A disfiguring neglected tropical disease called lymphatic filariasis (LF) may soon be eliminated from Haiti, but determining if elimination has been reached remains an ongoing challenge that The Task Force is trying to help address.
LF is no longer endemic in much of Haiti after a number of years of mass drug administration (MDA). Efforts have now shifted to determining whether the prevalence levels are low enough that the disease is no longer a public health problem.
In August, The Task Force began a multi-country study in Haiti to assess the sensitivity of the transmission assessment survey (TAS) that is normally used to determine when it is safe to stop MDA and conduct surveillance. Katie Gass, PhD, MPH, an epidemiologist at The Task Force’s Neglected Tropical Diseases Support Center, traveled to the commune of Limbe in the northern part of the country, which had undergone MDA from 2009-14. A 2015 TAS of school-age children indicated that LF was no longer a public health problem in Limbe, but concerns were raised about whether LF transmission was still taking place within the population.
While in Limbe, Gass worked with partners from the Centers for Disease Control and Prevention, IMA World Health, and the Ministry of Public Health and Population to test children and a sampling of adults for LF infection. The results of the survey will help Haiti determine whether LF transmission has been interrupted in the area or if more MDA is needed.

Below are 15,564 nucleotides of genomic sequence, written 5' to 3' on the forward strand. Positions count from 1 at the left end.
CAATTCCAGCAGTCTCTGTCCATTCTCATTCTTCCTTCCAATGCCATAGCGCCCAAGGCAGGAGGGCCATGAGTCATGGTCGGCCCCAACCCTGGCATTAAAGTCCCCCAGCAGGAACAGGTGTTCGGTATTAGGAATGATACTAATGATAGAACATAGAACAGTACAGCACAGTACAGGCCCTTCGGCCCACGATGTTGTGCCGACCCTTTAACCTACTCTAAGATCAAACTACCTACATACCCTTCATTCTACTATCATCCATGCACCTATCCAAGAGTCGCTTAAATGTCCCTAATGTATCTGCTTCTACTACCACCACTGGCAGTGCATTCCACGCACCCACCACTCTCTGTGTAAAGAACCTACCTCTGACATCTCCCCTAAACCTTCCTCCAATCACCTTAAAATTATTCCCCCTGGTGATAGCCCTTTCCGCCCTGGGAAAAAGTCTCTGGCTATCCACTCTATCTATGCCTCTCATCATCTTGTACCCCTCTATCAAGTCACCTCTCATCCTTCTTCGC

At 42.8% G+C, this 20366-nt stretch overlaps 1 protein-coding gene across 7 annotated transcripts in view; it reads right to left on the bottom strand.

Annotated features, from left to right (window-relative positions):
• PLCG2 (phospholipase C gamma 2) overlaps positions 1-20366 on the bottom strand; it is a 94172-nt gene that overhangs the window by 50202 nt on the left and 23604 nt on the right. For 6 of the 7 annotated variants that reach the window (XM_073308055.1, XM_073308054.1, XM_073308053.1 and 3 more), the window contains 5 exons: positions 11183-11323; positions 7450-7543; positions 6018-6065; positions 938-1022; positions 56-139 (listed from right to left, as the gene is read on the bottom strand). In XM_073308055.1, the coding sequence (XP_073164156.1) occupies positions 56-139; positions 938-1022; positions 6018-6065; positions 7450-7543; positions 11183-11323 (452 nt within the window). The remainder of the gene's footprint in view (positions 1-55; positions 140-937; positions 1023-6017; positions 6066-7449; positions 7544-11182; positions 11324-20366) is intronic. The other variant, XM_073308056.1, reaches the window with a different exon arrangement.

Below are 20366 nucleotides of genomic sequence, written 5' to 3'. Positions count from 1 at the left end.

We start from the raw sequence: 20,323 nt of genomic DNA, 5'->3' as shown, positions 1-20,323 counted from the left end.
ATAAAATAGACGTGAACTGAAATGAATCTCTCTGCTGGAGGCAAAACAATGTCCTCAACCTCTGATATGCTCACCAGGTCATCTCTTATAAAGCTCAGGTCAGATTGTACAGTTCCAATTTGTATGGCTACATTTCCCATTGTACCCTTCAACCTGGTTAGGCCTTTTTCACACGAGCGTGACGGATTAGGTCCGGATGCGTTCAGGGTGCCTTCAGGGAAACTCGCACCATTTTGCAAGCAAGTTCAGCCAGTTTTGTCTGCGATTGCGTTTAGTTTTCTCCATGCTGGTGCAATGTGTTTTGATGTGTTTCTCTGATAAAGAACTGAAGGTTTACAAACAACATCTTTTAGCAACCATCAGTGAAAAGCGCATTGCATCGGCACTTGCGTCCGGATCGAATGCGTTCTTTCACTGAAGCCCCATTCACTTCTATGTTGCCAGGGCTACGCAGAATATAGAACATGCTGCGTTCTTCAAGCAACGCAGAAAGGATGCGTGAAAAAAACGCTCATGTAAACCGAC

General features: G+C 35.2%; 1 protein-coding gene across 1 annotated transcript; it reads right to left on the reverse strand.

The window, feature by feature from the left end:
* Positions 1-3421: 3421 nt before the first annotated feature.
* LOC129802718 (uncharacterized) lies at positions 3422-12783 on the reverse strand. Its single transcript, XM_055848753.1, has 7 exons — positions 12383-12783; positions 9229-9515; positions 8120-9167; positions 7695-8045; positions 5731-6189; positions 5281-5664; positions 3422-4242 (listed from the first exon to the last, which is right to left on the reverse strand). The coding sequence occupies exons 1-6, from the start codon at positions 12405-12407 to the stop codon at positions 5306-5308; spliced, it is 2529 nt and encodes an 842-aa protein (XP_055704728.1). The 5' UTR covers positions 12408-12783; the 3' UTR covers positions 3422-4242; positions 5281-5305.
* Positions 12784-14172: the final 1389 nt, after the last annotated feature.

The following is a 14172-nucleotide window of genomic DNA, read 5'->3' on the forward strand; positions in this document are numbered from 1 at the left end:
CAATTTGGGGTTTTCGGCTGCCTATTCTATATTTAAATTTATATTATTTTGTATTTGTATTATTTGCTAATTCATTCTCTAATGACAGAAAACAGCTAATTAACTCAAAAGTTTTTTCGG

“Haiti is getting close to eliminating lymphatic filariasis – a particularly impressive feat given all the obstacles the Ministry of Health has faced, from natural disasters to disease outbreaks,” said Gass. “We’re helping in the last mile of elimination by developing tools to make sure that it is safe to stop treating the population and that the disease is unlikely to come back on its own.”
Data from the research in Haiti, and similar studies also led by The Task Force in Tanzania and American Samoa, may help inform the development of a new enhanced TAS tool for the World Health Organization (WHO) and the Global Program to Eliminate Lymphatic Filariasis. Such a tool would improve countries’ abilities to confirm that LF has been eliminated and accelerate progress toward WHO’s goal of eliminating LF as a public health problem globally by 2020.
Photo caption: Task Force epidemiologist Katie Gass (right) confers with Dieulove Charles, a resident of Limbe, Haiti, about lymphedema in her leg, which could indicate lymphatic filariasis infection.